IT depends, if you are changing pads too, i would remove the caliper, unload the pads remove bracket, clean everything from rust, install new rotor, grease slider pins and glide paths on the brackets, install new pads and then the caliper. If you are not bothering with pads I would remove as assembly and install after you swap the rotor itsef.
Be sure to spread the pads before you remove it.
I take the caliper off the bracket first. It's only 2 bolts. You don't have to but I find it easier. The way I do it is I take the caliper off, then the bracket, swap the disc, put the bracket back on and then the caliper, only one bolt. Then I swing the caliper up and compress the piston, change the pads, and then do the other caliper bolt.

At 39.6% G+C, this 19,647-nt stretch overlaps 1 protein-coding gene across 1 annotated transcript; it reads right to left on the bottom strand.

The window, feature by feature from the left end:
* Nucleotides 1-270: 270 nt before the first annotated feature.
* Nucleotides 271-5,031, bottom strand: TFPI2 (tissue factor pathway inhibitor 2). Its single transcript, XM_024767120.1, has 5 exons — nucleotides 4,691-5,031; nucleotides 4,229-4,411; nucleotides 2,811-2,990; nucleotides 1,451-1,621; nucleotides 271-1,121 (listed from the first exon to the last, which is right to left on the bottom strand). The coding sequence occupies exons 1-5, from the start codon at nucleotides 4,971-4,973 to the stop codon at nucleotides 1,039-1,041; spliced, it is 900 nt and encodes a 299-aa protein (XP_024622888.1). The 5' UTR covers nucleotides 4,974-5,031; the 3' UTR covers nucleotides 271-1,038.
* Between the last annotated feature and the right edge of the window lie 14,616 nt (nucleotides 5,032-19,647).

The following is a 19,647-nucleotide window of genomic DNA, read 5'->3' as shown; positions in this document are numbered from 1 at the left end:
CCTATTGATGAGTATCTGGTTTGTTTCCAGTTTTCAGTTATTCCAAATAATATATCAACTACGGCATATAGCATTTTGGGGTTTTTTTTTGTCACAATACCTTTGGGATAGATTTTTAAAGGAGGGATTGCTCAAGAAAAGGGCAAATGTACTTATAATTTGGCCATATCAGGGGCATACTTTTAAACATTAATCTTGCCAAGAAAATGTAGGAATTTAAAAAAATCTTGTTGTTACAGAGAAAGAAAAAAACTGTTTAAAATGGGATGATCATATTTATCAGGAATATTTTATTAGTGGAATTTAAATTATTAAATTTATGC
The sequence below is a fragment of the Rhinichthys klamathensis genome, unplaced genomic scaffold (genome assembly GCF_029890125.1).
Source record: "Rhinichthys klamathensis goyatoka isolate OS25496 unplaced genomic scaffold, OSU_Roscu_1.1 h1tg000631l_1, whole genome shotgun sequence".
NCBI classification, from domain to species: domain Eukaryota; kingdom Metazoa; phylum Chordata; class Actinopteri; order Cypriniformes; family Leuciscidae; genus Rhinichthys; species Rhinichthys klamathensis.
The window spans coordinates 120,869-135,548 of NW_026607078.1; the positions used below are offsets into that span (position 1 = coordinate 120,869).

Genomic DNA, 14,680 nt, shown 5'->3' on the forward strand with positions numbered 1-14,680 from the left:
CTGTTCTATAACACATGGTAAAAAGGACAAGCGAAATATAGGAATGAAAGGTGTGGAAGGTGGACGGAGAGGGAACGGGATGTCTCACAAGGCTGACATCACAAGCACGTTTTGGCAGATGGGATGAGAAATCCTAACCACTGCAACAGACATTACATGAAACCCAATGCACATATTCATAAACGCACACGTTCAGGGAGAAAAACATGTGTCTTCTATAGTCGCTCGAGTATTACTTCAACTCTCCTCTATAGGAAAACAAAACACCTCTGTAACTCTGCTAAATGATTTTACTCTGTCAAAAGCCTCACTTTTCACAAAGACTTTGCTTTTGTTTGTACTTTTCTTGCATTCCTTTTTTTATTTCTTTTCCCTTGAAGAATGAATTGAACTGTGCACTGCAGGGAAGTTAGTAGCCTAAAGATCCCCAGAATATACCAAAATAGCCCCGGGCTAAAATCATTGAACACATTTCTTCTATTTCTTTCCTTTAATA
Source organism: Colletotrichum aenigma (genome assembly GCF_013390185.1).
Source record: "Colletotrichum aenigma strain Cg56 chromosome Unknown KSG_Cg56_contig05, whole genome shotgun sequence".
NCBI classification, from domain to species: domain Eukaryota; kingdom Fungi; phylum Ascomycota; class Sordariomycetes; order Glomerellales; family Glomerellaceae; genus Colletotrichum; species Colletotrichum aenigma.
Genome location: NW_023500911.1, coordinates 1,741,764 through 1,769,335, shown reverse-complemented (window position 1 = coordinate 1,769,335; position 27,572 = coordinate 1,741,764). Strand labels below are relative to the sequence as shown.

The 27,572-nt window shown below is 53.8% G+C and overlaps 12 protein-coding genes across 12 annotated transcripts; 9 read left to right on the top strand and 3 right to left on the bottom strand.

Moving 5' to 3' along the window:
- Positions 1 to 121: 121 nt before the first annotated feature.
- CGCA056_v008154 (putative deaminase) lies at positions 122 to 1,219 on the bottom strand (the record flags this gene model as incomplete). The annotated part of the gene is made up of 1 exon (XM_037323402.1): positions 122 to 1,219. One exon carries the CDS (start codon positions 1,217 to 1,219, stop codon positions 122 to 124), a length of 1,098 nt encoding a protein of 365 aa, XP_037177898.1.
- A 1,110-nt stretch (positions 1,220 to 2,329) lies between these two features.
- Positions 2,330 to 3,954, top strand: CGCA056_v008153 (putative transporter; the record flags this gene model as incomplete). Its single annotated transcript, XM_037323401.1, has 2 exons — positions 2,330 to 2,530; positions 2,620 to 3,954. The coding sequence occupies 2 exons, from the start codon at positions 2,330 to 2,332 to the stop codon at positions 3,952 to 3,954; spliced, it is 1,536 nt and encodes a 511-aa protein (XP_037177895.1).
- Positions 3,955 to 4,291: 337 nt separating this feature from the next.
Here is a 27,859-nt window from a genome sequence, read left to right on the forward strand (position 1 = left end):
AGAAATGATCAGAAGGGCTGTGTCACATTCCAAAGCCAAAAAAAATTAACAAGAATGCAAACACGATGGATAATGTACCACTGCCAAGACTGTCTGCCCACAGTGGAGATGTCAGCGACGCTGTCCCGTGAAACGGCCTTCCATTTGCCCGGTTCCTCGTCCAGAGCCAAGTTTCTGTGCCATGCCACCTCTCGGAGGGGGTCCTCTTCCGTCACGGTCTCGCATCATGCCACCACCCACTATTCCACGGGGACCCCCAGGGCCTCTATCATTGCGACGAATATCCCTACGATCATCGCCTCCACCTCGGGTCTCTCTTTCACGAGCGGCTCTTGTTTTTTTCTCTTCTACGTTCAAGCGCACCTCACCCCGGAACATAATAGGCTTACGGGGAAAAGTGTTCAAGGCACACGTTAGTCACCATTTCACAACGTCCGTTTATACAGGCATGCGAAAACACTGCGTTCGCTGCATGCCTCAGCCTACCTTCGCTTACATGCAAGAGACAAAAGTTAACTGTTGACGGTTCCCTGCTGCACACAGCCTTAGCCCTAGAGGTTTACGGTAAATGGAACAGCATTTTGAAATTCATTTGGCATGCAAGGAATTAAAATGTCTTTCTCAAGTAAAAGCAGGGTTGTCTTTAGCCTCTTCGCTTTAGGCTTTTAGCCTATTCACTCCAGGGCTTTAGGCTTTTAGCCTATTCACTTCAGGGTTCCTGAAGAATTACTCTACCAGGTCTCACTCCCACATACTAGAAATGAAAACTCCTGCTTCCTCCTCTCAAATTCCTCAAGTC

Thanks for the responses. I initially tried to remove the entire assembly together, but I was unable to remove it from the rotor. The assembly was loose and could rotate about an inch on the rotor, but wouldn't budge otherwise. Could rust have been taking hold? Do I need to give it a nudge with a hammer to coax it loose?
Thanks for the replies. I removed the two caliper bracket bolts, but I was unable to remove the entire assembly. I could rotate it about an inch back and forth over the rotor, but it wouldn't easily come off of the rotor. Could there be some rust that's causing it to catch? Will I need to use a hammer to break it free?
I don't off the top of my head. I recommend removing the caliper bolts because you can use the caliper bracket for leverage with a screw driver to pull the caliper off...
You should definitely get a set with all the sizes if you're going to work on a Volvo. I got one at home depot for like 15 bucks that had all the major sizes. And a set of torx keys too because some spots are very tight and you can't fit a long socket into it